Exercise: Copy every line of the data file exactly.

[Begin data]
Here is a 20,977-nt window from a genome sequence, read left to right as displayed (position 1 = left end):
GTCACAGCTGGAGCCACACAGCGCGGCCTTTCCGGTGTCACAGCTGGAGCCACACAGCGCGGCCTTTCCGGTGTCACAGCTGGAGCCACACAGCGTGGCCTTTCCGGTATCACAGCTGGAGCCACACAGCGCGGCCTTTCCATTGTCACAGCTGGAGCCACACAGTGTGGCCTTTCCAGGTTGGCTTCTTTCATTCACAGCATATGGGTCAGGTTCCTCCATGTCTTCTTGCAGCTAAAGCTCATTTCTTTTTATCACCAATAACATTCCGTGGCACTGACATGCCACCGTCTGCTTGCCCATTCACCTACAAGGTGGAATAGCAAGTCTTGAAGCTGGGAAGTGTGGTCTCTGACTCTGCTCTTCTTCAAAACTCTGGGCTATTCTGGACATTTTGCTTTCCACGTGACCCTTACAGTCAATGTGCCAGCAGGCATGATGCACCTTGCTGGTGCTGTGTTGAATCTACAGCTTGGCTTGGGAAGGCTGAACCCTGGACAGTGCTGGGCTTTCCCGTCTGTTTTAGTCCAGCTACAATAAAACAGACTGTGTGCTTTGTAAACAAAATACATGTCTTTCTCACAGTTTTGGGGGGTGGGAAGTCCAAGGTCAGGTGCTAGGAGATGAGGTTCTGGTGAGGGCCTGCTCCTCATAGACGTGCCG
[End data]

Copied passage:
Here is a 20,977-nt window from a genome sequence, read left to right as displayed (position 1 = left end):
GTCACAGCTGGAGCCACACAGCGCGGCCTTTCCGGTGTCACAGCTGGAGCCACACAGCGCGGCCTTTCCGGTGTCACAGCTGGAGCCACACAGCGTGGCCTTTCCGGTATCACAGCTGGAGCCACACAGCGCGGCCTTTCCATTGTCACAGCTGGAGCCACACAGTGTGGCCTTTCCAGGTTGGCTTCTTTCATTCACAGCATATGGGTCAGGTTCCTCCATGTCTTCTTGCAGCTAAAGCTCATTTCTTTTTATCACCAATAACATTCCGTGGCACTGACATGCCACCGTCTGCTTGCCCATTCACCTACAAGGTGGAATAGCAAGTCTTGAAGCTGGGAAGTGTGGTCTCTGACTCTGCTCTTCTTCAAAACTCTGGGCTATTCTGGACATTTTGCTTTCCACGTGACCCTTACAGTCAATGTGCCAGCAGGCATGATGCACCTTGCTGGTGCTGTGTTGAATCTACAGCTTGGCTTGGGAAGGCTGAACCCTGGACAGTGCTGGGCTTTCCCGTCTGTTTTAGTCCAGCTACAATAAAACAGACTGTGTGCTTTGTAAACAAAATACATGTCTTTCTCACAGTTTTGGGGGGTGGGAAGTCCAAGGTCAGGTGCTAGGAGATGAGGTTCTGGTGAGGGCCTGCTCCTCATAGACGTGCCG